This document is about: PUN 1

PUN Classic (v1), PUN 2 and Bolt are in maintenance mode. PUN 2 will support Unity 2019 to 2022, but no new features will be added. Of course all your PUN & Bolt projects will continue to work and run with the known performance in the future. For any upcoming or new projects: please switch to Photon Fusion or Quantum.

Turn-Based Game Demo

Photon Unity Networking (PUN) can be used for turn-based games, such as strategy titles or board games. This document gives an overview how to implement such games, based on our Rock Paper Scissors Demo, which is in the PUN Package.

The demo revolves around few Component Scripts: PunTurnManager, RpsCore and RpsDemoConnect.


The PunTurnManager is a generic Component Class that can be reused for similar games and logics. It's important to realize that it's not mandatory, but a simple and nice wrapper for you to get up and running with turn-based games quickly. This is for sure a great starting point for building more complex and original gameplays.

In terms of data storage, it solely relies on Room Custom Properties, which is a very efficient way to keep game data around during the game life cycle. So if you need additional features and data, it's strongly suggested that you carry on expanding on Room Custom Properties to define, read and write game related data. Don't forget you can have Webhooks for a third party system to catch Room Custom Properties (but not just!) and treat them data, you could maintain highscores, send notifications, maintain statistics with this.


With the IPunTurnManagerCallbacks Interface, you can listen to the main turn-based message callbacks. Refer to RpsCore Script to see how PunTurnManager can be binded.

It's a critical aspect of turn-based Management to properly listen to these callbacks to keep track across all clients of the current situation. You can/should depend on that to detect game outcome.

TurnManager Extensions

You'll find across various known classes in PUN new properties and methods that are extensions specifically design for turn-based system. These extensions are declared in the PunTurnManager.cs in the TurnExtensions class. This provides for a clean api and makes code more readable.

By all means, feel free to create your own extensions to answer specific needs. Especially hiding away the use of custom properties of players and rooms from your game's logic. By doing so, you allow more flexibility and easier refactoring over time as your project becomes more and more complex.


The RpsCore Component Script is dedicated to this demo and implements the specific rules and data for a typical Rock-Paper-Scissor game. It acts as a middle man between the visual interface, the game logic and the PunTurnManager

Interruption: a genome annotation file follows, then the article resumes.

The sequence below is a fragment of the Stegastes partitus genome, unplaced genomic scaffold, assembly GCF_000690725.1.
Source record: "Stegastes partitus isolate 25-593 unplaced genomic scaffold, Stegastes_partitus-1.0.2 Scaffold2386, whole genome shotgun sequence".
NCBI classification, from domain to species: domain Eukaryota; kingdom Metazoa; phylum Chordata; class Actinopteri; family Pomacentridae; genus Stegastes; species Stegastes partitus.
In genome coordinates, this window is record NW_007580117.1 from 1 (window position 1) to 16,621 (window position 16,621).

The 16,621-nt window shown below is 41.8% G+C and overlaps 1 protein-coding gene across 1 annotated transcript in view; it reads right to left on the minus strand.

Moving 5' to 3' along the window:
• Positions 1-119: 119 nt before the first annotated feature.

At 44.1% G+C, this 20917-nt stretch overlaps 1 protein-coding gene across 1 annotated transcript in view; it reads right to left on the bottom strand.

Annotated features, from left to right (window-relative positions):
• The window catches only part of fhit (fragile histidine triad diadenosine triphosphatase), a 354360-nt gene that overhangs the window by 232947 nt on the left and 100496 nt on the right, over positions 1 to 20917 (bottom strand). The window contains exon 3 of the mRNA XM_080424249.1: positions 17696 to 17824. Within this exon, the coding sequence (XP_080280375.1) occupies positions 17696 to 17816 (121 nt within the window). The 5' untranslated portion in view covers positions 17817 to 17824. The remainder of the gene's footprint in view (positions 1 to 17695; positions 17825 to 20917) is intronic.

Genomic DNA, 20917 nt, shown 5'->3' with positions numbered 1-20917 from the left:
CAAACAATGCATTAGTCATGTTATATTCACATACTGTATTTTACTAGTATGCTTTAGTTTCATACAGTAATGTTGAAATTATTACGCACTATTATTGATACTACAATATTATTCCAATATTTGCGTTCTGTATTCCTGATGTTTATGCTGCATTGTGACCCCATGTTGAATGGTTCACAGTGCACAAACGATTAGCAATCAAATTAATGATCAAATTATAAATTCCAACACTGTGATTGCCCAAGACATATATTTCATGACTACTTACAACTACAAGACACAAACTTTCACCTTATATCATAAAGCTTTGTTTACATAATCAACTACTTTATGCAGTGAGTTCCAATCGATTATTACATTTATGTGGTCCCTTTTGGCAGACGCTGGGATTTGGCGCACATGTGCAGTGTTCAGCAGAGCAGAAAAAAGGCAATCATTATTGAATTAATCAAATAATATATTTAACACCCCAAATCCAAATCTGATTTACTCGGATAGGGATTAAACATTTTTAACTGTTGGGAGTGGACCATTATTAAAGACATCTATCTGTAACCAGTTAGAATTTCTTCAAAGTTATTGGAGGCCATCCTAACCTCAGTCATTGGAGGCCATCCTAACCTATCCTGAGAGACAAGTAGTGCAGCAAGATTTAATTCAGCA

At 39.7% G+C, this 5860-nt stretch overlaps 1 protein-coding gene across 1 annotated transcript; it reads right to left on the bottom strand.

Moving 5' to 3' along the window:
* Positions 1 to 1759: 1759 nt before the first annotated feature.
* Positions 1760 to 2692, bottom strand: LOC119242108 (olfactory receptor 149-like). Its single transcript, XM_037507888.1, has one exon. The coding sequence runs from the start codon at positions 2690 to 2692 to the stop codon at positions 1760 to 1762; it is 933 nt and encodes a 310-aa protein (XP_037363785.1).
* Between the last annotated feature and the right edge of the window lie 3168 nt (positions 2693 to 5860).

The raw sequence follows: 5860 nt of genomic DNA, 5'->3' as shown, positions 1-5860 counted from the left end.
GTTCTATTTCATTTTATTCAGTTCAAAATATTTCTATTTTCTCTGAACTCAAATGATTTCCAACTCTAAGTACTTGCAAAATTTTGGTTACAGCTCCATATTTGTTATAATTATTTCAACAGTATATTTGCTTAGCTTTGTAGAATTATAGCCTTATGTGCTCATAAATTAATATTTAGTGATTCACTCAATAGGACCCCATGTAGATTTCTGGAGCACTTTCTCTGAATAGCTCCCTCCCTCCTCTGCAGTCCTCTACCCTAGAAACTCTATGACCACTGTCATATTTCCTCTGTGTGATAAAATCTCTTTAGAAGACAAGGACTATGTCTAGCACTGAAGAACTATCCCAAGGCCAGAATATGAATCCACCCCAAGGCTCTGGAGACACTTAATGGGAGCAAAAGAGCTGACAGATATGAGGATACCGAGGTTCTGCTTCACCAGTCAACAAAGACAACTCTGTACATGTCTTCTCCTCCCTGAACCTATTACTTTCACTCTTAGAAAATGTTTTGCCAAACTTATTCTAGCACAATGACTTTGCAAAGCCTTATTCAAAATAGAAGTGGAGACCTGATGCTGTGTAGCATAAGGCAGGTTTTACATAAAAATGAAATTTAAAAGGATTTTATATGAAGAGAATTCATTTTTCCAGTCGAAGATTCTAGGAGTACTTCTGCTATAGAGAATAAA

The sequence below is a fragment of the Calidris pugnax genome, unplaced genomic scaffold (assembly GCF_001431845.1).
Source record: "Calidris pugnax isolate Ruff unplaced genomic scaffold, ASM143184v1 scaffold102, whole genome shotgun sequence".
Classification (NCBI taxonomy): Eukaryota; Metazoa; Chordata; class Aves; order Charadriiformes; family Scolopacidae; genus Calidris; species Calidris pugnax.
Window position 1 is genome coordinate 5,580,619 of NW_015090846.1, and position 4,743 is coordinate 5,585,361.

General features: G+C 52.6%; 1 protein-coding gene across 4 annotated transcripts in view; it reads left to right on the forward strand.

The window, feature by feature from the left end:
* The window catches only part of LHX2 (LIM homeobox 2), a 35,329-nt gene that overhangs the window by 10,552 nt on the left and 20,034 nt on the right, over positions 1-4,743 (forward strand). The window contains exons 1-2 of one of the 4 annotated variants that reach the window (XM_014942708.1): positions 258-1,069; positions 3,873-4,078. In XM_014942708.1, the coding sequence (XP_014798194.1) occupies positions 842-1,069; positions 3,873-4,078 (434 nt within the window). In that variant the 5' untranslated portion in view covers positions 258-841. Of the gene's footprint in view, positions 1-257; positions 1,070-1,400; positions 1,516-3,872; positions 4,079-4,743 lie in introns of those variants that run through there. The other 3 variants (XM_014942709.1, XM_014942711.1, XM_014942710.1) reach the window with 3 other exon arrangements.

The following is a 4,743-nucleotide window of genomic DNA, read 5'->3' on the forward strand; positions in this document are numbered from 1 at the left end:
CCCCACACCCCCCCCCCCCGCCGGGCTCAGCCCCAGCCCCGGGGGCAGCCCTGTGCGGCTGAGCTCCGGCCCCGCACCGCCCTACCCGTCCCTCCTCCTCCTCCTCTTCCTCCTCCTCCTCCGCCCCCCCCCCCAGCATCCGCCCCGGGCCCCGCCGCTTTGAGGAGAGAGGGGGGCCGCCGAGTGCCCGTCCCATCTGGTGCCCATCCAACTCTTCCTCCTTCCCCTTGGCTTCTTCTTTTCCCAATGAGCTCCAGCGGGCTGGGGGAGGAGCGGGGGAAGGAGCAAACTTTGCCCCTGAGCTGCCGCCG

It handles PunTurnManager, implements all its callbacks and controls the various UI elements to reflect the current status of the game. It also handles user input.

It's always good to try and separate what's generic and what's only necessary or different in a particular game. Try to keep that in mind when developing new features.


The RpsDemoConnect component is very similar to a regular PUN project for connecting, joining room and lobby.

However, it contains a very important feature: the ability to rejoin a room, which is essential for turn-based games. The idea is to keep track of the room the user is playing in so that when reconnecting and we detect that we were indeed previously connected to a room, and we rejoin that room.

This is done using PhotonNetwork.ReJoinRoom(string roomName) and it depends on the RoomOptions.PlayerTtl (Player Time to Live) for successful re-join call. For example, if your game allows the user to be disconnected for several days, you'll need to set the RoomOptions.PlayerTtl to "(number of days) * 24 * 60 * 60 * 1000"

The RpsDemoConnect component meets the basic requirements for connecting and playing. In a real project, you'll likely want to expand on this to provide more feedback on various connectivity status, the lobby, all social aspects such as friends list, etc. This aspect of the game development is the same for the vast majority of networked games, turn-based or not.

Do's and Don'ts

Creating a turn-based game using PUN implies the correct use of PUN features as well as avoiding certain features not supported in turn-based context.


  • Properly set RoomOptions.PlayerTtl when creating rooms.
  • Properly set the RoomOptions.EmptyRoomTtl when creating rooms. Usually you only need RoomOptions.PlayerTtl but this adds flexibility to your setup.
  • Make use of Room Properties to keep track of data inherent of the ongoing game.
  • Make use of Custom Player Properties to keep track of player's data that needs to persist between play sessions.
  • Use PhotonPlayer.ID to keep track of players
  • Use PhotonPlayer.GetNext() to iterate through the players to pass the turn.
  • Make use of PunPlayerScores extension, and/or get inspired from it to create more complex score or data management.
  • Players can become inactive in the room. Check PhotonPlayer.IsInactive to find who's not online currently.


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